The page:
It’s Alright to Be Vulnerable — “Lovesick” (Cont.)
The show isn’t about sexual exploits or even relationships. It’s about timing and allowing characters to be vulnerable. Every romantic entanglement and the choices the characters make are measured against their fear of rejection, of being alone, of never finding love. It’s their vulnerabilities that make them behave the way they do, that guide their relationships and ultimately affect their decisions. The show tells us it is OK to be vulnerable and own up to our emotions instead of bottling them up and suffering the consequences.
Don’t Force a Relationship — “Friends”
The story about six friends and their lives in New York still holds up, even a decade after going off the air. Although “Friends” had many healthy and unhealthy relationships, one that didn’t last too long was that between Rachel and Joey. The two had chemistry, but somehow, they realized they didn’t fit together. Plus, the timing wasn’t right: Rachel had a baby on the way and was looking to settle down more.
Don’t Force a Relationship — “Friends” (Cont.)
In your life, many romantic relationships may just not work. This has nothing to do with chemistry or other tropes about opposites attracting. It may simply not be a right fit. If this is the case, if things feel off, don’t force it. There’s no point in pushing yourself into something that you know doesn’t feel right.
Marriage Is a Partnership — “Madam Secretary”
“Madam Secretary” may be advertised as a political drama, but at its heart, it’s about family. At its center are Elizabeth and Henry McCord. She is the Secretary of State, keeps busy hours and douses fires all around; he is a religious scholar, a professor who also goes on covert missions. Together, they also raise a family. One of the few sane relationships on TV, most people’s takeaway from the show is the gender role reversal: Henry looks after the family while Elizabeth is away at work.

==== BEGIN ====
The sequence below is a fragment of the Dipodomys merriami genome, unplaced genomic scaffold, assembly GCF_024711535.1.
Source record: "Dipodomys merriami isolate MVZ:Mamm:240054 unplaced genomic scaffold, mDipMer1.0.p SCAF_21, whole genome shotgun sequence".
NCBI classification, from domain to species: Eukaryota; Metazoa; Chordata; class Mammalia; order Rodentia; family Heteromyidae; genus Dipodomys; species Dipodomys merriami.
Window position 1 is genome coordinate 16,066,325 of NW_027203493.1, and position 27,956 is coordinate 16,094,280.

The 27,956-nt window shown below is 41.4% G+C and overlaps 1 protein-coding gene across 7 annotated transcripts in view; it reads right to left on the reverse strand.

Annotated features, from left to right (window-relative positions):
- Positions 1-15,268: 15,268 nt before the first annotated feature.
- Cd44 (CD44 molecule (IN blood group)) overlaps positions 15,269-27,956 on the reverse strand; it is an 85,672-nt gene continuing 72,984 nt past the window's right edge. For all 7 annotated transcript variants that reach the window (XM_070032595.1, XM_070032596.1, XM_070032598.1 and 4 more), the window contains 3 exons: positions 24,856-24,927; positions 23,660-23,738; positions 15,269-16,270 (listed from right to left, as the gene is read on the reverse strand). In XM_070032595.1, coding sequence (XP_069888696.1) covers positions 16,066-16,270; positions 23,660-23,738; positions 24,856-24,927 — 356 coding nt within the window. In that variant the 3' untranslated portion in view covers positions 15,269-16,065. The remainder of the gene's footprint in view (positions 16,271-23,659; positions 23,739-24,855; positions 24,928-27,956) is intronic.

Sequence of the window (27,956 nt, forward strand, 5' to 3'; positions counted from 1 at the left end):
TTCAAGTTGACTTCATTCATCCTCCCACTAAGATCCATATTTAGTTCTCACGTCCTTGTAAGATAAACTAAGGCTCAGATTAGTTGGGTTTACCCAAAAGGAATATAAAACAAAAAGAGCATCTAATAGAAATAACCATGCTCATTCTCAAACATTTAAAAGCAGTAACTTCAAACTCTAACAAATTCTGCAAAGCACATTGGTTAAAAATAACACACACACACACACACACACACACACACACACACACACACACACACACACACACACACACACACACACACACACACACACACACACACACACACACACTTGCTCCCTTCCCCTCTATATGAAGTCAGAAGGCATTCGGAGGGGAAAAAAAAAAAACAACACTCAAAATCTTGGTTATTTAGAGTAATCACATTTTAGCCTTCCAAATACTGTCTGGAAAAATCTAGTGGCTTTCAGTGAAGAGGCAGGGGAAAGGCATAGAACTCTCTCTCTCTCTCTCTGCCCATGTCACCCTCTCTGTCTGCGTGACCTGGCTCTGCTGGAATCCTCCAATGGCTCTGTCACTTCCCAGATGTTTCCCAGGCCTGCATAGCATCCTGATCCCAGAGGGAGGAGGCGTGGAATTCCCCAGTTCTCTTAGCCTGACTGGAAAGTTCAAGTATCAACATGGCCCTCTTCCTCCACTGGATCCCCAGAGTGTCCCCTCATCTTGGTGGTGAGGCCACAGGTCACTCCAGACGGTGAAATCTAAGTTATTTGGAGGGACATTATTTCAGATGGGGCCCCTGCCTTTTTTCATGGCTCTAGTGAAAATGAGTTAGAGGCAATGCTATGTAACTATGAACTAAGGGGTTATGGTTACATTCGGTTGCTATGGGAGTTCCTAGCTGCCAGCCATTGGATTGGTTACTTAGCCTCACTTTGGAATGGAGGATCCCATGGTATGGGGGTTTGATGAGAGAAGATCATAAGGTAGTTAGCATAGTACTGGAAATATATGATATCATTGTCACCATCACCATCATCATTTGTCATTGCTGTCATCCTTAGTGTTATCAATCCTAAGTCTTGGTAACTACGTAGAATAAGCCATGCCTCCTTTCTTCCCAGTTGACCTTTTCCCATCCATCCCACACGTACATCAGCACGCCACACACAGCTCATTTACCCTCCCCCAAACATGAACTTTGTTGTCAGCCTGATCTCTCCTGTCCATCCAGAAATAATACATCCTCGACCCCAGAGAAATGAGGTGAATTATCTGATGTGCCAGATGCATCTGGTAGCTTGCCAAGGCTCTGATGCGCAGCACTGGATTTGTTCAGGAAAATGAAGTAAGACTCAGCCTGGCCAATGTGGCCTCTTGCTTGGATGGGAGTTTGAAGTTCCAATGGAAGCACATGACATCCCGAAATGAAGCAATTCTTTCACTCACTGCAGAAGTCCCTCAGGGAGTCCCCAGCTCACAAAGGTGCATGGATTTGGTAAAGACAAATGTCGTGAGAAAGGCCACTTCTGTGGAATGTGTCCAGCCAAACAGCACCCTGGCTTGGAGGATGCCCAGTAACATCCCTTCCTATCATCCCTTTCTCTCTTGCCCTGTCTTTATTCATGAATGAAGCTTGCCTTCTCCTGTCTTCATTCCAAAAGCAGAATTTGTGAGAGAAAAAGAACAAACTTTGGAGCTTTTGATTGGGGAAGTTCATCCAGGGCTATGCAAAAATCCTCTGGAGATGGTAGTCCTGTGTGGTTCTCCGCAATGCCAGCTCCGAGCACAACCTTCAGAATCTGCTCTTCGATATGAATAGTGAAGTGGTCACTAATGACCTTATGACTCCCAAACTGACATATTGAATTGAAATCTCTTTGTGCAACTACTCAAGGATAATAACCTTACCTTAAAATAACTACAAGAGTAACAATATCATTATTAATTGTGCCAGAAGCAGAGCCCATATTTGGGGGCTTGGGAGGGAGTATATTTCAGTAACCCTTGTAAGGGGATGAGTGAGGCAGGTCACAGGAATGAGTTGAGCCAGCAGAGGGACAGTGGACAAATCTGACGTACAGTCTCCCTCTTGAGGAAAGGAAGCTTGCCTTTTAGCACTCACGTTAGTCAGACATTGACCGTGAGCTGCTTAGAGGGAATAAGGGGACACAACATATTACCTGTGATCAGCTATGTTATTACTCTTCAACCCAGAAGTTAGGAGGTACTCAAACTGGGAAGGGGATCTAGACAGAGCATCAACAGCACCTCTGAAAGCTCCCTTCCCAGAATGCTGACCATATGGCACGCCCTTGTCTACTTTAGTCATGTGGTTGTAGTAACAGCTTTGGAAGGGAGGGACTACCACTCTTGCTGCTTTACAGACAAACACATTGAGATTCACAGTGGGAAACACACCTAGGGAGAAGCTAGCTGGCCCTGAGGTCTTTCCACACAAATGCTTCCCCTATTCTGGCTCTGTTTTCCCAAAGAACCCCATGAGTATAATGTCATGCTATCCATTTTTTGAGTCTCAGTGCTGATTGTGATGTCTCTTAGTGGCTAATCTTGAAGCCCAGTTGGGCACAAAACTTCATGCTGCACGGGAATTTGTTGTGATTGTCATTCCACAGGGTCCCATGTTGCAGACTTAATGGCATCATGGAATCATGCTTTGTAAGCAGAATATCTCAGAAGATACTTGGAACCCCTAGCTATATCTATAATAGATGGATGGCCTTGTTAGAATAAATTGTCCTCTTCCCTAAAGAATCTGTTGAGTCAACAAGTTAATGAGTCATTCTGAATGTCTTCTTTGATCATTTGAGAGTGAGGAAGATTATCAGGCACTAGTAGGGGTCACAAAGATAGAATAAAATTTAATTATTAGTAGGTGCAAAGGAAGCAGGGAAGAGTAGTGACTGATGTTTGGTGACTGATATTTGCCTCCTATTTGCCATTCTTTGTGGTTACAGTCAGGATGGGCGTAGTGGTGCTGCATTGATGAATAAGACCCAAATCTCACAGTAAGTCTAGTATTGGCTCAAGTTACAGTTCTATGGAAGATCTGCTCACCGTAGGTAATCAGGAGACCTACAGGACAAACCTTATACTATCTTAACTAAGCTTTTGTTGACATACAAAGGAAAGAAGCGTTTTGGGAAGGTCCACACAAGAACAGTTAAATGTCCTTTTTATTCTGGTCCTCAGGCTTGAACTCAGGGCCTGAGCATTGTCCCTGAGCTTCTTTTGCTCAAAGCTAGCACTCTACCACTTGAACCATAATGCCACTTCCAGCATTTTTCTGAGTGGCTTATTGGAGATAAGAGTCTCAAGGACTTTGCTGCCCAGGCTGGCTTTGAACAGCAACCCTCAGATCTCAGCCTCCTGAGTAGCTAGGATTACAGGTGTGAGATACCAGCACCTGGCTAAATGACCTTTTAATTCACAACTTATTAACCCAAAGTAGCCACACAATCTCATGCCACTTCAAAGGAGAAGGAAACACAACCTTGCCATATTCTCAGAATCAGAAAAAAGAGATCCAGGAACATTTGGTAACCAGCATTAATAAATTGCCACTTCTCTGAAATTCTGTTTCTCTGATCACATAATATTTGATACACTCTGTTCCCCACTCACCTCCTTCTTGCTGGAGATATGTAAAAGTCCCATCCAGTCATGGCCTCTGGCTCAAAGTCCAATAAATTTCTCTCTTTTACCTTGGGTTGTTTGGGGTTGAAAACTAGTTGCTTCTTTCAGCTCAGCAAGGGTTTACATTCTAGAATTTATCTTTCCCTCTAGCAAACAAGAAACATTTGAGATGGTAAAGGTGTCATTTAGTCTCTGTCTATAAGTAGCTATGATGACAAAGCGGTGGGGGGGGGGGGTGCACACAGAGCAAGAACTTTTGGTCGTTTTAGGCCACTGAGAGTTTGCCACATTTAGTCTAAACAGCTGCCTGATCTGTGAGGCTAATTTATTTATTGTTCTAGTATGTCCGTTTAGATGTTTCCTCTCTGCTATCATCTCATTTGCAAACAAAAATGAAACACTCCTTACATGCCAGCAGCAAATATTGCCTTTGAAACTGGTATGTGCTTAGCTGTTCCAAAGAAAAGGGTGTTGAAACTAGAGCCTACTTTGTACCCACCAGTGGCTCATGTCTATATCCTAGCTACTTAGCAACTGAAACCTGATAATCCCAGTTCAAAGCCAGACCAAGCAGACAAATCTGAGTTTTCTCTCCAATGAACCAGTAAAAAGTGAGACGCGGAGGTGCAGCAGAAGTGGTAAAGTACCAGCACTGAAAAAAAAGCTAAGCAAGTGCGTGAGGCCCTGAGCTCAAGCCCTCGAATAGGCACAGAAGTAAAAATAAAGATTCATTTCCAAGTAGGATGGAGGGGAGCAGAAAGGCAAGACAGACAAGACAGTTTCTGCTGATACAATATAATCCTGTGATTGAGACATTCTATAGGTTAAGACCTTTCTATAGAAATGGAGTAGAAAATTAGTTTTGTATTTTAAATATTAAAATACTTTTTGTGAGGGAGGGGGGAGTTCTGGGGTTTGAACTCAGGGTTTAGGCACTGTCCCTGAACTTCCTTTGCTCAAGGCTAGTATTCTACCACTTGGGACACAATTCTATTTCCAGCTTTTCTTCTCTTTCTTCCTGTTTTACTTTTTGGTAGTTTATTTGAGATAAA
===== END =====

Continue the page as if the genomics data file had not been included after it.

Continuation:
Marriage Is a Partnership — “Madam Secretary” (Cont.)
But there’s a bigger dynamic at play here. Both of them work and have a life outside their home. Yes, Henry spends more time at home, but it’s something he does willingly and not because he has to. It’s because he knows that marriage is like any other partnership. You have to have the other’s back, provide support and step in when needed. Gender roles don’t matter.
Cyberspace Is as Important as Personal Space — “This Is Us”
In the show, Kate starts stalking Toby’s ex-wife, even going to the extent of visiting her former place of work to find out more information. We’ve all been guilty of it: stalking our ex’s or potential new partners and doing that deep dive into their social media. But Kate crosses the line, going that step further. It would’ve been easier, and healthier, to just ask Toby.
Cyberspace Is as Important as Personal Space — “This Is Us” (Cont.)
If you respect your partner, you should also respect their cyberspace. If there’s something on your mind, just ask or trust that the person will tell you when the time is right. If you aren’t satisfied with their responses, and you have to cyberstalk them, give yourself some limits. Don’t go to extremes.
Your Relationship Doesn’t Need Sex to Be Successful — “The Big Bang Theory”
If you’re a fan of the show about four nerds and their lives, chances are you are also rooting for Shamy (Sheldon and Amy). They seem, to use a cliché, made for each other: Both are brilliant, talented, socially awkward and prone to unconventional thinking. Their relationship is cute, weird and frustrating (a relationship agreement, really?).
Your Relationship Doesn’t Need Sex to Be Successful — “The Big Bang Theory” (Cont.)
There’s no denying there’s much love between the two. Yet, they don’t sleep together until much later. They prove that that you don’t need to be all over your partner just to show you care about them. Yes, sex matters, but it’s just one aspect of the relationship. It’s equally important to build a strong emotional and intellectual bond with a person. This is particularly true if you or your partner fall in the asexual spectrum.
Accept Your Partner’s Weirdness — “Black-ish”
Every character in this family sitcom is unique and, in turn, hilarious. Leading the family are Dre and Bo, both of whom come with their fair share of eccentricities. Though they clash often, at the end, they completely accept each other’s idiosyncrasies and quirks, understanding that it is the key to a good marriage. They will rib each other, but it doesn’t take away the love between the two.